Festival: Martin Scorsese: “Film doesn’t die, it changes”

The American director Martin Scorsese ("Killers of the Flower Moon") was awarded the Berlinale's Honorary Golden Bear for his life's work on Tuesday evening.

Festival: Martin Scorsese: “Film doesn’t die, it changes”

The American director Martin Scorsese ("Killers of the Flower Moon") was awarded the Berlinale's Honorary Golden Bear for his life's work on Tuesday evening. With his films, Scorsese has developed a trademark over the past half century, said filmmaker Wim Wenders in a eulogy for the 81-year-old. Scorsese always fought for his independence and his artistic ideas.

Following the award ceremony, Scorsese's 2006 thriller "Departed" was shown.

Scorsese himself is optimistic about the future of film. "I don't think the film is dying, it's changing," he said in Berlin. Nobody should be intimidated by technological progress. You shouldn't allow yourself to be enslaved by technology, but you have to control it accordingly. "The right direction comes from the individual voice, not something that is simply consumed and thrown away."

From Scorsese's perspective, new filmmakers can be discovered at festivals like the Berlinale. "Maybe you see a movie once and remember it for the rest of your life," he said. "Maybe the film will have changed when you see it again 30 years later." However, Scorsese pointed out: "In fact, it's not the film that changes, but you yourself have changed." This is how you can grow with a film. "It's like listening to a Beethoven symphony. It changes every time."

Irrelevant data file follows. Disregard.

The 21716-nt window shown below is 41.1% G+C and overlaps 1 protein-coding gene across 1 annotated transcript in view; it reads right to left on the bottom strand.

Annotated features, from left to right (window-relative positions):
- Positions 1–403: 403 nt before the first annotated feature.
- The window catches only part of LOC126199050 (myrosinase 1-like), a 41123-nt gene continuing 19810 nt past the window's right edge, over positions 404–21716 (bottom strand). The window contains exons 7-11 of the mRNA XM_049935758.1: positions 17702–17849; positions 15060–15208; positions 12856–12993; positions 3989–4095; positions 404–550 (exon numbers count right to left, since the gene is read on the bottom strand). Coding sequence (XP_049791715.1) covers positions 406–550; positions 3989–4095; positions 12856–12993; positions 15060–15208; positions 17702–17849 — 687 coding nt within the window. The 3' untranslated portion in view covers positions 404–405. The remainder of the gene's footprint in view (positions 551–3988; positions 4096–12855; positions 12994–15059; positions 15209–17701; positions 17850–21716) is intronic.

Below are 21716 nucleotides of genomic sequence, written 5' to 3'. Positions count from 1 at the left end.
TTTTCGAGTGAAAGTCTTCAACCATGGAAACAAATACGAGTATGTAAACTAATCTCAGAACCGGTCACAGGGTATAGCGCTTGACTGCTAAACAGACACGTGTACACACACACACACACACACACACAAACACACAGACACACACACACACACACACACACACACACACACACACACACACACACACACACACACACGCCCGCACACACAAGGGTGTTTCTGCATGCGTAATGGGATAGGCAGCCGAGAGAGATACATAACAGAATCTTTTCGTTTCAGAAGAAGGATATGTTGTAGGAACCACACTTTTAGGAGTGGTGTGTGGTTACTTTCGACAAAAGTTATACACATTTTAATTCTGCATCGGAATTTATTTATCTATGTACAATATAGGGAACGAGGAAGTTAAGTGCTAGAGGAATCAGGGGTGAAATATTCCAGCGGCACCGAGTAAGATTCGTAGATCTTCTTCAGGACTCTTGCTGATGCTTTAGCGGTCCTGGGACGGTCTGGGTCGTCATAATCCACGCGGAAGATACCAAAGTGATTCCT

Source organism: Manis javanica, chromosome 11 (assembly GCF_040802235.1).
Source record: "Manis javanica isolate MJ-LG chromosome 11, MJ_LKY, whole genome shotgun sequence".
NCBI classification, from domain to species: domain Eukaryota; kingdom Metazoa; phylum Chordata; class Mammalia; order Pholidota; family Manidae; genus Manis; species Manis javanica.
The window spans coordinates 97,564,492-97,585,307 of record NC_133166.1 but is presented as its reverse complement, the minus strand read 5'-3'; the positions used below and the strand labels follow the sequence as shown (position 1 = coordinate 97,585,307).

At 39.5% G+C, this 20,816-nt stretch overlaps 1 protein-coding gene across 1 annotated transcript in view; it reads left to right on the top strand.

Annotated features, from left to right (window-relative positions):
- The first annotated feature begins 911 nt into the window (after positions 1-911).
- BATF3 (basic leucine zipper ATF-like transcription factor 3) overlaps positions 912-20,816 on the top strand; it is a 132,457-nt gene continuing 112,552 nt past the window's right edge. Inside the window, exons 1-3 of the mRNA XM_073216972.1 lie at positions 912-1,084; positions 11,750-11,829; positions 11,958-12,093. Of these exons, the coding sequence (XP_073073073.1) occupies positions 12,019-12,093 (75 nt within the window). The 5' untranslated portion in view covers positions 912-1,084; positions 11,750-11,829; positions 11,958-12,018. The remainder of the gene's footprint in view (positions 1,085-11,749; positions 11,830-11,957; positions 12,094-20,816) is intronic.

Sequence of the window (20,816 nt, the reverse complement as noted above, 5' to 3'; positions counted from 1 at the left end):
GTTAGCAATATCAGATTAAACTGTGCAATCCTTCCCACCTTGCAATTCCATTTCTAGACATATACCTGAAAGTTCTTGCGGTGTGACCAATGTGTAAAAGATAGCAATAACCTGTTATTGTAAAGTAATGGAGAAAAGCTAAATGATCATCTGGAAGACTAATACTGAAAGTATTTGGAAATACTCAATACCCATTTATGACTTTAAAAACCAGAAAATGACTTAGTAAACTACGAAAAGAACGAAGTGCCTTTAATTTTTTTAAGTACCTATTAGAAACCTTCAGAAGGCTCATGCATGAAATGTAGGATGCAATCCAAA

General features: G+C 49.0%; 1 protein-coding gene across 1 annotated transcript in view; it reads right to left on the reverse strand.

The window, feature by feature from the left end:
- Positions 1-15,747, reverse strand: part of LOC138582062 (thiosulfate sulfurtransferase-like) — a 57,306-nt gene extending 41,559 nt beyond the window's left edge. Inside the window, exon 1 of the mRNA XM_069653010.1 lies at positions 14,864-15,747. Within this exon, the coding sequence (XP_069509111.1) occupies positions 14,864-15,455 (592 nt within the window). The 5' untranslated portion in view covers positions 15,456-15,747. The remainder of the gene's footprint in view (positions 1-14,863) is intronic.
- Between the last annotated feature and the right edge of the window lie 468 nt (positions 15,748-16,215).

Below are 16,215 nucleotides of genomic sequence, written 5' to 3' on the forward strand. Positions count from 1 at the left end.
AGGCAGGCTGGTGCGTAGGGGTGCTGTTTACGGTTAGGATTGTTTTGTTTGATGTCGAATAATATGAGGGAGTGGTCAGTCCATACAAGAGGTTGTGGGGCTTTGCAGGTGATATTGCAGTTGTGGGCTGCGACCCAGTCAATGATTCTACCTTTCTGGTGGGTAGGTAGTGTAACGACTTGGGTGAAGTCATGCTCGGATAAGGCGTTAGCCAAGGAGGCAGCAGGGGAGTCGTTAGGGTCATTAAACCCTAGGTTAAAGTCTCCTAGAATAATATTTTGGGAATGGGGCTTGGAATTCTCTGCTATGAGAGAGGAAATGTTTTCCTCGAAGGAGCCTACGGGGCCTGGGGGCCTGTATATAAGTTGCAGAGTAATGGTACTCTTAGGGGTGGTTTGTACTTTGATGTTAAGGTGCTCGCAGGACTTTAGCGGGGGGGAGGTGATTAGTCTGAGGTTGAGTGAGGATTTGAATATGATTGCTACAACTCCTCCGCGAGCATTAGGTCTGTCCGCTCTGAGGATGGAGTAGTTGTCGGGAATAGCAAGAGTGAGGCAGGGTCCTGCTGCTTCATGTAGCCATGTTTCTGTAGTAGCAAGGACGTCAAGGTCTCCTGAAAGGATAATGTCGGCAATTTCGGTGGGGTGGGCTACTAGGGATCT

In September, Scorsese, along with numerous filmmakers, criticized Minister of State for Culture Claudia Roth (Greens) in an open letter after she announced a change in leadership at the Berlinale. A little later, the management duo Mariette Rissenbeek and Carlo Chatrian announced the honor for Scorsese.

Childhood among Mafiosi

Martin Scorsese was born in New York in 1942 as the son of Sicilian workers. The little boy spent his childhood in the “Little Italy” district - a neighborhood at the time characterized by mafia structures and street crime. "Martin Scorsese owes his best works to his milieu experiences," writes the Neue Zürcher Zeitung many films and years later, "it was the streets of New York from which Martin Scorsese wrested his best material."

"Witches' Cauldron", a harsh study of life on the streets of New York, first earned him praise from many critics in 1973. In the years that followed, many of these films flickered across the screen; Scorsese's passion for the mafia genre was sealed with "Goodfellas", "Casino" and "The Irishman". His experiences and observations from childhood are constantly reflected in his filmography.

Fascination with power

The filmmaker is particularly interested in one thing about organized crime: the question of power. “How people deal with power, how they gain power, how they lose power, how they fight to maintain their power,” Scorsese tells the Süddeutsche Zeitung magazine. "The question that interests me is always: Who makes the law? Who is the law?" Power can be seen in many institutions: state, church, dynasties or governments. However, there are not only the laws of the state, but also those of the street.

Scorsese actually wanted to become a priest, but falling into the gangster milieu was never an option for the devout Catholic. Instead, he transported his stories from the street to the screen in the director's chair - and became a Hollywood legend with allies like actor Robert De Niro and cameraman Michael Ballhaus.

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